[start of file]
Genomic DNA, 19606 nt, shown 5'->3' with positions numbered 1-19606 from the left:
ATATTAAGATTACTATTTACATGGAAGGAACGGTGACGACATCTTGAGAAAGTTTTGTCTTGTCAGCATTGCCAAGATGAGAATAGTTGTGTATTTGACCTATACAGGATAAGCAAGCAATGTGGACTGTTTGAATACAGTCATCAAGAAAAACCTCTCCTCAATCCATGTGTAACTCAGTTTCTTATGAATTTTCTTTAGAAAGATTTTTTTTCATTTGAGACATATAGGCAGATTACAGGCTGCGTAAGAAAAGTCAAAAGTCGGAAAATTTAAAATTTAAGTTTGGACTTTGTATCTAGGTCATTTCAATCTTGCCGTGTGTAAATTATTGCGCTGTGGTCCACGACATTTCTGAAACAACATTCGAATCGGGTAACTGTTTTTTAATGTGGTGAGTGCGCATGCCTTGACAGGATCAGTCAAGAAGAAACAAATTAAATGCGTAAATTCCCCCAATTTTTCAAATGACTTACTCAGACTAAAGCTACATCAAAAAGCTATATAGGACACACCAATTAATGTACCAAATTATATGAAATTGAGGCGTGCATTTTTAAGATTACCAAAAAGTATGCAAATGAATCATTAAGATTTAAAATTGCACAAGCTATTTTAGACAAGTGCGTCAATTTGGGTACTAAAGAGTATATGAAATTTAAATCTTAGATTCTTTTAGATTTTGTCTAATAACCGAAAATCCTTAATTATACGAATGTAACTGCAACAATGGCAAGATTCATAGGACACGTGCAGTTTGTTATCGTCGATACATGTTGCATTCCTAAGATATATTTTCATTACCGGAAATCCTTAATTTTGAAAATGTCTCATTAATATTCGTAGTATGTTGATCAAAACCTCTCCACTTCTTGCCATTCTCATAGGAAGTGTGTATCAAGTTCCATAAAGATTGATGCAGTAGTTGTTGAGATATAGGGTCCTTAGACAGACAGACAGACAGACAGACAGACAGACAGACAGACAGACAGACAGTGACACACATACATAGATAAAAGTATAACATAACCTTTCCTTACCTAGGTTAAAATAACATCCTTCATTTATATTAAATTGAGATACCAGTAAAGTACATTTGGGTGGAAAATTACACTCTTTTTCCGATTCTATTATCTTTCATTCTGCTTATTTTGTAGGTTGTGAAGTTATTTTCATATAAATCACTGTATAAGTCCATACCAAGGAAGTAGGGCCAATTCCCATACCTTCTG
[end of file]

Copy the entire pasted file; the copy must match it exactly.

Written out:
Genomic DNA, 19606 nt, shown 5'->3' with positions numbered 1-19606 from the left:
ATATTAAGATTACTATTTACATGGAAGGAACGGTGACGACATCTTGAGAAAGTTTTGTCTTGTCAGCATTGCCAAGATGAGAATAGTTGTGTATTTGACCTATACAGGATAAGCAAGCAATGTGGACTGTTTGAATACAGTCATCAAGAAAAACCTCTCCTCAATCCATGTGTAACTCAGTTTCTTATGAATTTTCTTTAGAAAGATTTTTTTTCATTTGAGACATATAGGCAGATTACAGGCTGCGTAAGAAAAGTCAAAAGTCGGAAAATTTAAAATTTAAGTTTGGACTTTGTATCTAGGTCATTTCAATCTTGCCGTGTGTAAATTATTGCGCTGTGGTCCACGACATTTCTGAAACAACATTCGAATCGGGTAACTGTTTTTTAATGTGGTGAGTGCGCATGCCTTGACAGGATCAGTCAAGAAGAAACAAATTAAATGCGTAAATTCCCCCAATTTTTCAAATGACTTACTCAGACTAAAGCTACATCAAAAAGCTATATAGGACACACCAATTAATGTACCAAATTATATGAAATTGAGGCGTGCATTTTTAAGATTACCAAAAAGTATGCAAATGAATCATTAAGATTTAAAATTGCACAAGCTATTTTAGACAAGTGCGTCAATTTGGGTACTAAAGAGTATATGAAATTTAAATCTTAGATTCTTTTAGATTTTGTCTAATAACCGAAAATCCTTAATTATACGAATGTAACTGCAACAATGGCAAGATTCATAGGACACGTGCAGTTTGTTATCGTCGATACATGTTGCATTCCTAAGATATATTTTCATTACCGGAAATCCTTAATTTTGAAAATGTCTCATTAATATTCGTAGTATGTTGATCAAAACCTCTCCACTTCTTGCCATTCTCATAGGAAGTGTGTATCAAGTTCCATAAAGATTGATGCAGTAGTTGTTGAGATATAGGGTCCTTAGACAGACAGACAGACAGACAGACAGACAGACAGACAGACAGACAGACAGTGACACACATACATAGATAAAAGTATAACATAACCTTTCCTTACCTAGGTTAAAATAACATCCTTCATTTATATTAAATTGAGATACCAGTAAAGTACATTTGGGTGGAAAATTACACTCTTTTTCCGATTCTATTATCTTTCATTCTGCTTATTTTGTAGGTTGTGAAGTTATTTTCATATAAATCACTGTATAAGTCCATACCAAGGAAGTAGGGCCAATTCCCATACCTTCTG